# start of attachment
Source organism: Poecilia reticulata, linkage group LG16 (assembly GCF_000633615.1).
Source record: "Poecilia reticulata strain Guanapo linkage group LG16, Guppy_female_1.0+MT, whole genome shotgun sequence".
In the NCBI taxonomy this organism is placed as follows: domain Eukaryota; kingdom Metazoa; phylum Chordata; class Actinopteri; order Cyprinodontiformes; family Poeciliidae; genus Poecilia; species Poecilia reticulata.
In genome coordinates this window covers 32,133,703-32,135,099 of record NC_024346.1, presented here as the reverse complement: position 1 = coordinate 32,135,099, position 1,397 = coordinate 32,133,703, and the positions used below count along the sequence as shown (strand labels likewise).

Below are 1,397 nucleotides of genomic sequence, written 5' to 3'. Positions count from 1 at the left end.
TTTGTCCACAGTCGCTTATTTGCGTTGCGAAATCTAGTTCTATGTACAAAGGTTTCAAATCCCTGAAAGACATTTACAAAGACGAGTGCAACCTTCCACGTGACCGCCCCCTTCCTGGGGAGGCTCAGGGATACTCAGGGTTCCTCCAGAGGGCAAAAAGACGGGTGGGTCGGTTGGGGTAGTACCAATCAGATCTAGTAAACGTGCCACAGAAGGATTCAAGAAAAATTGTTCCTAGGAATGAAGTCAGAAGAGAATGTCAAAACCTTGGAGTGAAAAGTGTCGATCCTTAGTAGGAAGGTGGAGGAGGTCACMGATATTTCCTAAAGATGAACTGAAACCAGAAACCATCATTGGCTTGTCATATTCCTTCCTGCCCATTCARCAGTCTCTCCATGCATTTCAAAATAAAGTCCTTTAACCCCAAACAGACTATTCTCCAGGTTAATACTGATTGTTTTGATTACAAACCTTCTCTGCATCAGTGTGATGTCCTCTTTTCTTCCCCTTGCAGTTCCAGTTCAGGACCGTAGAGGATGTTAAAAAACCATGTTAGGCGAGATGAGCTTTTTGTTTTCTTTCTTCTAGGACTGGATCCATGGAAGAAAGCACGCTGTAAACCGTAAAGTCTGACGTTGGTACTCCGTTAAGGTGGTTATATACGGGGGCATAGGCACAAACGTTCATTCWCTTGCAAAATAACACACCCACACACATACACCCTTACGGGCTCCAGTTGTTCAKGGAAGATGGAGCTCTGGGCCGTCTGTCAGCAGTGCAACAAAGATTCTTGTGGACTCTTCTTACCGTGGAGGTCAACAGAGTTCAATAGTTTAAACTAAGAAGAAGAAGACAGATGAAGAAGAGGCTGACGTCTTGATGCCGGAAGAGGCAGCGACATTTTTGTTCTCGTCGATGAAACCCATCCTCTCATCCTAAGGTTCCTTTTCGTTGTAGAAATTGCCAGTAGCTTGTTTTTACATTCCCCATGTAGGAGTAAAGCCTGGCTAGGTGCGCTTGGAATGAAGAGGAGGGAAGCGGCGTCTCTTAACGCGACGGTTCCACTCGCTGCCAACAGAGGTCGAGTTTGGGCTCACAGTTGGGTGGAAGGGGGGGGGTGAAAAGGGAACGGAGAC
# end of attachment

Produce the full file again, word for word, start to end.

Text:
Source organism: Poecilia reticulata, linkage group LG16 (assembly GCF_000633615.1).
Source record: "Poecilia reticulata strain Guanapo linkage group LG16, Guppy_female_1.0+MT, whole genome shotgun sequence".
In the NCBI taxonomy this organism is placed as follows: domain Eukaryota; kingdom Metazoa; phylum Chordata; class Actinopteri; order Cyprinodontiformes; family Poeciliidae; genus Poecilia; species Poecilia reticulata.
In genome coordinates this window covers 32,133,703-32,135,099 of record NC_024346.1, presented here as the reverse complement: position 1 = coordinate 32,135,099, position 1,397 = coordinate 32,133,703, and the positions used below count along the sequence as shown (strand labels likewise).

Below are 1,397 nucleotides of genomic sequence, written 5' to 3'. Positions count from 1 at the left end.
TTTGTCCACAGTCGCTTATTTGCGTTGCGAAATCTAGTTCTATGTACAAAGGTTTCAAATCCCTGAAAGACATTTACAAAGACGAGTGCAACCTTCCACGTGACCGCCCCCTTCCTGGGGAGGCTCAGGGATACTCAGGGTTCCTCCAGAGGGCAAAAAGACGGGTGGGTCGGTTGGGGTAGTACCAATCAGATCTAGTAAACGTGCCACAGAAGGATTCAAGAAAAATTGTTCCTAGGAATGAAGTCAGAAGAGAATGTCAAAACCTTGGAGTGAAAAGTGTCGATCCTTAGTAGGAAGGTGGAGGAGGTCACMGATATTTCCTAAAGATGAACTGAAACCAGAAACCATCATTGGCTTGTCATATTCCTTCCTGCCCATTCARCAGTCTCTCCATGCATTTCAAAATAAAGTCCTTTAACCCCAAACAGACTATTCTCCAGGTTAATACTGATTGTTTTGATTACAAACCTTCTCTGCATCAGTGTGATGTCCTCTTTTCTTCCCCTTGCAGTTCCAGTTCAGGACCGTAGAGGATGTTAAAAAACCATGTTAGGCGAGATGAGCTTTTTGTTTTCTTTCTTCTAGGACTGGATCCATGGAAGAAAGCACGCTGTAAACCGTAAAGTCTGACGTTGGTACTCCGTTAAGGTGGTTATATACGGGGGCATAGGCACAAACGTTCATTCWCTTGCAAAATAACACACCCACACACATACACCCTTACGGGCTCCAGTTGTTCAKGGAAGATGGAGCTCTGGGCCGTCTGTCAGCAGTGCAACAAAGATTCTTGTGGACTCTTCTTACCGTGGAGGTCAACAGAGTTCAATAGTTTAAACTAAGAAGAAGAAGACAGATGAAGAAGAGGCTGACGTCTTGATGCCGGAAGAGGCAGCGACATTTTTGTTCTCGTCGATGAAACCCATCCTCTCATCCTAAGGTTCCTTTTCGTTGTAGAAATTGCCAGTAGCTTGTTTTTACATTCCCCATGTAGGAGTAAAGCCTGGCTAGGTGCGCTTGGAATGAAGAGGAGGGAAGCGGCGTCTCTTAACGCGACGGTTCCACTCGCTGCCAACAGAGGTCGAGTTTGGGCTCACAGTTGGGTGGAAGGGGGGGGGTGAAAAGGGAACGGAGAC